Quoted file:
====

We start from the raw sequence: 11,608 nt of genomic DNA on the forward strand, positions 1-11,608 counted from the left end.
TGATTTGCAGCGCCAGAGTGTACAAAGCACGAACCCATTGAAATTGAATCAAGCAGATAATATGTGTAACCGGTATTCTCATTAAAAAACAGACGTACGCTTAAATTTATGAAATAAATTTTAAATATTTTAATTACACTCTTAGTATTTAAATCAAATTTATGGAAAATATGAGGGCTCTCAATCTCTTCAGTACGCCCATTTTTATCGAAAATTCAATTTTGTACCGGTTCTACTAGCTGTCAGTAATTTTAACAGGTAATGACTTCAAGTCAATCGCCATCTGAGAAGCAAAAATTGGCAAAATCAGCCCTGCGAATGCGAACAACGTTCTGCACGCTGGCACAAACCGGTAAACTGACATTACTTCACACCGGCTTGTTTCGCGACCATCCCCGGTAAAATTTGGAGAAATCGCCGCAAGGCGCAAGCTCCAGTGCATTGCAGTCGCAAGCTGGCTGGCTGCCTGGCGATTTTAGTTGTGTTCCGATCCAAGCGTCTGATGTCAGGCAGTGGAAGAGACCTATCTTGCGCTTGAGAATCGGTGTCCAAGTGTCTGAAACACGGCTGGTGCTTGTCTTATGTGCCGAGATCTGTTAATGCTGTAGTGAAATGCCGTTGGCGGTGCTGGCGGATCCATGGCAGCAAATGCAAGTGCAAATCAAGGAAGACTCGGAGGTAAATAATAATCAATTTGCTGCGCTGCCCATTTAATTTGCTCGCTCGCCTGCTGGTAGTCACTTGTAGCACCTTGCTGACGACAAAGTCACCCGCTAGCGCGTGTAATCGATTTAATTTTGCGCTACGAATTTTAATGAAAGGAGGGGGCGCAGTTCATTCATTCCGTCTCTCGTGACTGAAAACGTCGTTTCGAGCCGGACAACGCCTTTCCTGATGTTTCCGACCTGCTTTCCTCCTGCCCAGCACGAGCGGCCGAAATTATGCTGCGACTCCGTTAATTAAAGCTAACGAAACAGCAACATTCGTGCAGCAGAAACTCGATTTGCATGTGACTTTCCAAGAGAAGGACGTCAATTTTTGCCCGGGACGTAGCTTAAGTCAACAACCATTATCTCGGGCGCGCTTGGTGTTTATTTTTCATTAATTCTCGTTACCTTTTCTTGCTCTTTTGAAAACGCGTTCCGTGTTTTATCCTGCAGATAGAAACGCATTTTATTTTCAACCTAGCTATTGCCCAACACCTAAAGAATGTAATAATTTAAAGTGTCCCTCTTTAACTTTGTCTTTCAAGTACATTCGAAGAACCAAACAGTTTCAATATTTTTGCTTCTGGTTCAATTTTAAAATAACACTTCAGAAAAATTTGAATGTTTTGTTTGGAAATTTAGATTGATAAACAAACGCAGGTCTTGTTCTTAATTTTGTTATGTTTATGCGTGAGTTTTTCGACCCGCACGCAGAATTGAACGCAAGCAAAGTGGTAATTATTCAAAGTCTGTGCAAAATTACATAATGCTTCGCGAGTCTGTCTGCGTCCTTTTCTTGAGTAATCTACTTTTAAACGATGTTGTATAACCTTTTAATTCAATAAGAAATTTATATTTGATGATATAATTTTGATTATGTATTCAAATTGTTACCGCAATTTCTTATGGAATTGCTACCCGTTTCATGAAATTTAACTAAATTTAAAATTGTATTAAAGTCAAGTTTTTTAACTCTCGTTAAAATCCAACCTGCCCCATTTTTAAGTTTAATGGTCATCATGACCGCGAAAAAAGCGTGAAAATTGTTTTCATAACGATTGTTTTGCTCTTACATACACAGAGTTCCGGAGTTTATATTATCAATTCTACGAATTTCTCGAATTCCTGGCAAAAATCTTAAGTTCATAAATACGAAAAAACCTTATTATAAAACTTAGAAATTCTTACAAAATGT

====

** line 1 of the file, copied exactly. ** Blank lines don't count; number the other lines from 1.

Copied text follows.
We start from the raw sequence: 11,608 nt of genomic DNA on the forward strand, positions 1-11,608 counted from the left end.